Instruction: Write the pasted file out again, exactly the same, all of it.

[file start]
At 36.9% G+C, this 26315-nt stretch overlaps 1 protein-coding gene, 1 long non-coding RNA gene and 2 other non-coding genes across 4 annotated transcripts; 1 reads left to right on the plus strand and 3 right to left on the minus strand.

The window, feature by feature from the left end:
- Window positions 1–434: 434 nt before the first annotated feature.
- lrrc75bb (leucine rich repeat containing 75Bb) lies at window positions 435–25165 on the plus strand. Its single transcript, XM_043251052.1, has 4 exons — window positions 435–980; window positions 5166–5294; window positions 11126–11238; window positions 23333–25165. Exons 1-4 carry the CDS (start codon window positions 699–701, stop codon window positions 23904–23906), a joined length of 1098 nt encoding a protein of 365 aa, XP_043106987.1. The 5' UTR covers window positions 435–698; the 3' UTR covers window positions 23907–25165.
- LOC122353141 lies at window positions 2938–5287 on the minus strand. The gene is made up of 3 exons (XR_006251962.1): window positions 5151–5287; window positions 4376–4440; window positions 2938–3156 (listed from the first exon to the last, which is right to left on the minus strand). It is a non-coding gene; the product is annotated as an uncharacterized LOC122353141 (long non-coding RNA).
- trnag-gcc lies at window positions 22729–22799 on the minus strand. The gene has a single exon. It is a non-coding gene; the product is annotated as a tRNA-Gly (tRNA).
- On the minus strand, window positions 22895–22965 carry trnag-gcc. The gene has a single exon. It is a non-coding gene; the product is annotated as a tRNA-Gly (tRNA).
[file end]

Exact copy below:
At 36.9% G+C, this 26315-nt stretch overlaps 1 protein-coding gene, 1 long non-coding RNA gene and 2 other non-coding genes across 4 annotated transcripts; 1 reads left to right on the plus strand and 3 right to left on the minus strand.

The window, feature by feature from the left end:
- Window positions 1–434: 434 nt before the first annotated feature.
- lrrc75bb (leucine rich repeat containing 75Bb) lies at window positions 435–25165 on the plus strand. Its single transcript, XM_043251052.1, has 4 exons — window positions 435–980; window positions 5166–5294; window positions 11126–11238; window positions 23333–25165. Exons 1-4 carry the CDS (start codon window positions 699–701, stop codon window positions 23904–23906), a joined length of 1098 nt encoding a protein of 365 aa, XP_043106987.1. The 5' UTR covers window positions 435–698; the 3' UTR covers window positions 23907–25165.
- LOC122353141 lies at window positions 2938–5287 on the minus strand. The gene is made up of 3 exons (XR_006251962.1): window positions 5151–5287; window positions 4376–4440; window positions 2938–3156 (listed from the first exon to the last, which is right to left on the minus strand). It is a non-coding gene; the product is annotated as an uncharacterized LOC122353141 (long non-coding RNA).
- trnag-gcc lies at window positions 22729–22799 on the minus strand. The gene has a single exon. It is a non-coding gene; the product is annotated as a tRNA-Gly (tRNA).
- On the minus strand, window positions 22895–22965 carry trnag-gcc. The gene has a single exon. It is a non-coding gene; the product is annotated as a tRNA-Gly (tRNA).